It sticks up far above the cloud cover: the volcano Pico del Teide on Tenerife. With a summit elevation of 3718 meters above sea level, it is the highest mountain in Spanish territory. Moreover, it is also the namesake of the largest and oldest protected area of its kind in the Canary Islands: The Parque Nacional del Teide or Teide National Park was established in 1954 and declared a UNESCO World Heritage Site in 2007. We were at the top of the Teide and tell you what to pay attention to.
Formation & Legend
It is believed that the volcano that once towered here was much larger than the Teide, which now rises in the middle of the caldera. After the probably multi-phase collapse of the former volcano, new volcanoes were formed in the same place in the course of time, including, besides the Pico del Teide, the Pico Viejo and the Montaña Blanca. The Pico-Viejo-Teide complex is a stratovolcano formed by the accumulation of material from successive eruptions.
From the bottom of the ocean, Mount Teide today measures 7500 meters, making it – after the two Hawaiian volcanoes Mauna Ioa and Mauna Kea – the third highest and one of the largest volcanic structures in the world. No wonder that the mostly snow-covered tip of Tenerife’s landmark is visible to the neighboring islands. Incidentally, the volcano got its name from the Guanches: the natives of Tenerife used the term “Echeide” to refer to the mountain, which was considered to be the place that harbors the forces of evil, mainly the evil figure of Guayota.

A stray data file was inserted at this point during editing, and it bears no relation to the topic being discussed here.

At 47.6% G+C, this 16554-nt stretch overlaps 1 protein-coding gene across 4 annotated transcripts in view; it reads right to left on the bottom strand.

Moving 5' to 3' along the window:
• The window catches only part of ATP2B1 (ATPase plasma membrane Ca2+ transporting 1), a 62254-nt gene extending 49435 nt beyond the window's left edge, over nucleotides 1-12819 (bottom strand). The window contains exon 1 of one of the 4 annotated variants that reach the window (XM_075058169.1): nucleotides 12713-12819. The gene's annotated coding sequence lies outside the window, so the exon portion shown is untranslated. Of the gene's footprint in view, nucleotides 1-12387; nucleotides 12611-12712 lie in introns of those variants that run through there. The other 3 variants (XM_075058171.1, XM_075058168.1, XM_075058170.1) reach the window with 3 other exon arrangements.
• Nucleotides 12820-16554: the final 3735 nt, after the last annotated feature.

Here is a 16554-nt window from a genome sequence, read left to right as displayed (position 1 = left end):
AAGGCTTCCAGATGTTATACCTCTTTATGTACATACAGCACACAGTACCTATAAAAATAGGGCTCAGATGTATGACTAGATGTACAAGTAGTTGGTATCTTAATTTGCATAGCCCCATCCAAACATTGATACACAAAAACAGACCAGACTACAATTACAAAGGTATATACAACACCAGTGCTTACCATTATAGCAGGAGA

Nevertheless, Teide was a sacred mountain for the Guanches. According to legend, Guayota, the devil, kidnapped Magec, the god of light and sun, and imprisoned him inside the volcano, plunging the world into darkness. The Guanches asked their supreme god Achamán for clemency, so Achamán fought Guayota, freed Magec from the bowels of the mountain, and plugged the crater with Guayota. It is said that since then, Guayota has remained locked inside Teide. When going on to Teide during an eruption, it was customary for the Guanches to light bonfires to scare Guayota. Guayota is often represented as a black dog, accompanied by his host of demons, the so-called Tibicenas.
Option 1: Hiking upwards
Enough of history and mythology, let’s finally get to the route that leads us to the top. For the trail of 9.5 kilometers marked as “difficult” from the Montaña Blanca car park to the summit of the Teide, we needed nearly 5 hours. The entire path offers stunning views over the national park and large parts of the island and the neighboring islands. For the most challenging of all official hiking trails in the Teide National Park, a good level of fitness is an important factor in addition to good equipment.
For the ascent of the summit a permit is required, which can be obtained online or in the office of the National Park Administration in Santa Cruz de Tenerife. Permission with a two-hour time window is granted free of charge if the conditions at the summit permit the ascent and the quota for the corresponding period has not yet been exhausted. No permit is needed for those staying at Refugio de Altavista at 3270 meters (registration required) and climbing the summit before nine o’clock.